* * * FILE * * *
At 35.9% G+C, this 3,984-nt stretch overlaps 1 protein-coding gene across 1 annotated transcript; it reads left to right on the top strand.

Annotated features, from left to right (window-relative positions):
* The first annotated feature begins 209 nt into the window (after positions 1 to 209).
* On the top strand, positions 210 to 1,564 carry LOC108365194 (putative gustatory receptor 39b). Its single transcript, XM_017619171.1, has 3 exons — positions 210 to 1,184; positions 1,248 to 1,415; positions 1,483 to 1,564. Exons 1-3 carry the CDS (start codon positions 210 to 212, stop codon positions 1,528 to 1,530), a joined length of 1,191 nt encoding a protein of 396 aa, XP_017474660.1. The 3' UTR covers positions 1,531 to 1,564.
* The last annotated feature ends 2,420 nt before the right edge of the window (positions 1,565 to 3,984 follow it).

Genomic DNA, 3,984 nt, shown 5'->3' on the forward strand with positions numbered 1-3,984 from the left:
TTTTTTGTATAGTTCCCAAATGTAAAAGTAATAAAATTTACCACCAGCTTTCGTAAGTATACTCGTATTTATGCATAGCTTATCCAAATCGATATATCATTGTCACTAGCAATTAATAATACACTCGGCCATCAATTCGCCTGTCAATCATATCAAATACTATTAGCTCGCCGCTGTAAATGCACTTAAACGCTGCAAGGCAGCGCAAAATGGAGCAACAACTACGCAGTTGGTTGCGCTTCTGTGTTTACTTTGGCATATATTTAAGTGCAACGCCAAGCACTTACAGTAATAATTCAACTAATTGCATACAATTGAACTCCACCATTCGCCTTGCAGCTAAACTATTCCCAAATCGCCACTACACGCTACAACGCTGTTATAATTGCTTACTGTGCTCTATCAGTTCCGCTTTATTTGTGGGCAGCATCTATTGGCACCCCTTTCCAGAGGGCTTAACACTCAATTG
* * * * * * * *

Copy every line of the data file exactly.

At 35.9% G+C, this 3,984-nt stretch overlaps 1 protein-coding gene across 1 annotated transcript; it reads left to right on the top strand.

Annotated features, from left to right (window-relative positions):
* The first annotated feature begins 209 nt into the window (after positions 1 to 209).
* On the top strand, positions 210 to 1,564 carry LOC108365194 (putative gustatory receptor 39b). Its single transcript, XM_017619171.1, has 3 exons — positions 210 to 1,184; positions 1,248 to 1,415; positions 1,483 to 1,564. Exons 1-3 carry the CDS (start codon positions 210 to 212, stop codon positions 1,528 to 1,530), a joined length of 1,191 nt encoding a protein of 396 aa, XP_017474660.1. The 3' UTR covers positions 1,531 to 1,564.
* The last annotated feature ends 2,420 nt before the right edge of the window (positions 1,565 to 3,984 follow it).

Genomic DNA, 3,984 nt, shown 5'->3' on the forward strand with positions numbered 1-3,984 from the left:
TTTTTTGTATAGTTCCCAAATGTAAAAGTAATAAAATTTACCACCAGCTTTCGTAAGTATACTCGTATTTATGCATAGCTTATCCAAATCGATATATCATTGTCACTAGCAATTAATAATACACTCGGCCATCAATTCGCCTGTCAATCATATCAAATACTATTAGCTCGCCGCTGTAAATGCACTTAAACGCTGCAAGGCAGCGCAAAATGGAGCAACAACTACGCAGTTGGTTGCGCTTCTGTGTTTACTTTGGCATATATTTAAGTGCAACGCCAAGCACTTACAGTAATAATTCAACTAATTGCATACAATTGAACTCCACCATTCGCCTTGCAGCTAAACTATTCCCAAATCGCCACTACACGCTACAACGCTGTTATAATTGCTTACTGTGCTCTATCAGTTCCGCTTTATTTGTGGGCAGCATCTATTGGCACCCCTTTCCAGAGGGCTTAACACTCAATTG